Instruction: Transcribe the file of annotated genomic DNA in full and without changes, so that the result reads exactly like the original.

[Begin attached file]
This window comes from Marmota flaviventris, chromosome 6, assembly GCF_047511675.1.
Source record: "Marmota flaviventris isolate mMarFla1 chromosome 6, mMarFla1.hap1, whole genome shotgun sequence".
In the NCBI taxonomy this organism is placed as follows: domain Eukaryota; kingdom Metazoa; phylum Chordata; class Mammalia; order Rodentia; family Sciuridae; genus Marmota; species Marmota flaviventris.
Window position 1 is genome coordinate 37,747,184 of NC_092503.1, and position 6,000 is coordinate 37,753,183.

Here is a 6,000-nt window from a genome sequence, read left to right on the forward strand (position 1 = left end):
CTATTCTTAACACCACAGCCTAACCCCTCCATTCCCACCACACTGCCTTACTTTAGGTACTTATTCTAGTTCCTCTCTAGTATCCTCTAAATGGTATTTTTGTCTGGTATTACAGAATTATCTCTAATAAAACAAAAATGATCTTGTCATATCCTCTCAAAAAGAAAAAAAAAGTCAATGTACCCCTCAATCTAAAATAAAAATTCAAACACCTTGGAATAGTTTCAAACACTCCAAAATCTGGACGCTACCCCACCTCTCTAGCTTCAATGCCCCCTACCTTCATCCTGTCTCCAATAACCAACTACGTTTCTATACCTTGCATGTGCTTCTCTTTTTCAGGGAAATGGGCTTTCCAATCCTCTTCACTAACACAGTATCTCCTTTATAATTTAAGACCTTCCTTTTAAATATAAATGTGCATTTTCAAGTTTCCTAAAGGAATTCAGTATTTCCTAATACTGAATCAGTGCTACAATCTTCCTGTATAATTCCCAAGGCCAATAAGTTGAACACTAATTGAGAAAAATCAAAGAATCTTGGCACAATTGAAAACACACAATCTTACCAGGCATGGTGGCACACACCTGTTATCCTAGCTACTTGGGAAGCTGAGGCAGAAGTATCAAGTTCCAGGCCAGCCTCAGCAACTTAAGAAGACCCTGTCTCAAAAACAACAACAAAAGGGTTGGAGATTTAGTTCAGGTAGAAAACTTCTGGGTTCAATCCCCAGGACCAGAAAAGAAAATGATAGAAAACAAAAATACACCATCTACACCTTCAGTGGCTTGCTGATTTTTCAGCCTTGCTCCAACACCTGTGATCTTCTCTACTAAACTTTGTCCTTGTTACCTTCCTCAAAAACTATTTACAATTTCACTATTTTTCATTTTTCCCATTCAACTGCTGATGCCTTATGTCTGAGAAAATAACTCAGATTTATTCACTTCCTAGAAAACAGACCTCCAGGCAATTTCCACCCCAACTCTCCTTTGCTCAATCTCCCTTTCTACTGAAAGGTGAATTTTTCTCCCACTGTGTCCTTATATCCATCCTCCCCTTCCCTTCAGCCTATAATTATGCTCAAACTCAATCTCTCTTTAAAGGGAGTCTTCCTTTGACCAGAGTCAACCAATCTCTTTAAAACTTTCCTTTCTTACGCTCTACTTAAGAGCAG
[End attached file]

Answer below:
This window comes from Marmota flaviventris, chromosome 6, assembly GCF_047511675.1.
Source record: "Marmota flaviventris isolate mMarFla1 chromosome 6, mMarFla1.hap1, whole genome shotgun sequence".
In the NCBI taxonomy this organism is placed as follows: domain Eukaryota; kingdom Metazoa; phylum Chordata; class Mammalia; order Rodentia; family Sciuridae; genus Marmota; species Marmota flaviventris.
Window position 1 is genome coordinate 37,747,184 of NC_092503.1, and position 6,000 is coordinate 37,753,183.

Here is a 6,000-nt window from a genome sequence, read left to right on the forward strand (position 1 = left end):
CTATTCTTAACACCACAGCCTAACCCCTCCATTCCCACCACACTGCCTTACTTTAGGTACTTATTCTAGTTCCTCTCTAGTATCCTCTAAATGGTATTTTTGTCTGGTATTACAGAATTATCTCTAATAAAACAAAAATGATCTTGTCATATCCTCTCAAAAAGAAAAAAAAAGTCAATGTACCCCTCAATCTAAAATAAAAATTCAAACACCTTGGAATAGTTTCAAACACTCCAAAATCTGGACGCTACCCCACCTCTCTAGCTTCAATGCCCCCTACCTTCATCCTGTCTCCAATAACCAACTACGTTTCTATACCTTGCATGTGCTTCTCTTTTTCAGGGAAATGGGCTTTCCAATCCTCTTCACTAACACAGTATCTCCTTTATAATTTAAGACCTTCCTTTTAAATATAAATGTGCATTTTCAAGTTTCCTAAAGGAATTCAGTATTTCCTAATACTGAATCAGTGCTACAATCTTCCTGTATAATTCCCAAGGCCAATAAGTTGAACACTAATTGAGAAAAATCAAAGAATCTTGGCACAATTGAAAACACACAATCTTACCAGGCATGGTGGCACACACCTGTTATCCTAGCTACTTGGGAAGCTGAGGCAGAAGTATCAAGTTCCAGGCCAGCCTCAGCAACTTAAGAAGACCCTGTCTCAAAAACAACAACAAAAGGGTTGGAGATTTAGTTCAGGTAGAAAACTTCTGGGTTCAATCCCCAGGACCAGAAAAGAAAATGATAGAAAACAAAAATACACCATCTACACCTTCAGTGGCTTGCTGATTTTTCAGCCTTGCTCCAACACCTGTGATCTTCTCTACTAAACTTTGTCCTTGTTACCTTCCTCAAAAACTATTTACAATTTCACTATTTTTCATTTTTCCCATTCAACTGCTGATGCCTTATGTCTGAGAAAATAACTCAGATTTATTCACTTCCTAGAAAACAGACCTCCAGGCAATTTCCACCCCAACTCTCCTTTGCTCAATCTCCCTTTCTACTGAAAGGTGAATTTTTCTCCCACTGTGTCCTTATATCCATCCTCCCCTTCCCTTCAGCCTATAATTATGCTCAAACTCAATCTCTCTTTAAAGGGAGTCTTCCTTTGACCAGAGTCAACCAATCTCTTTAAAACTTTCCTTTCTTACGCTCTACTTAAGAGCAG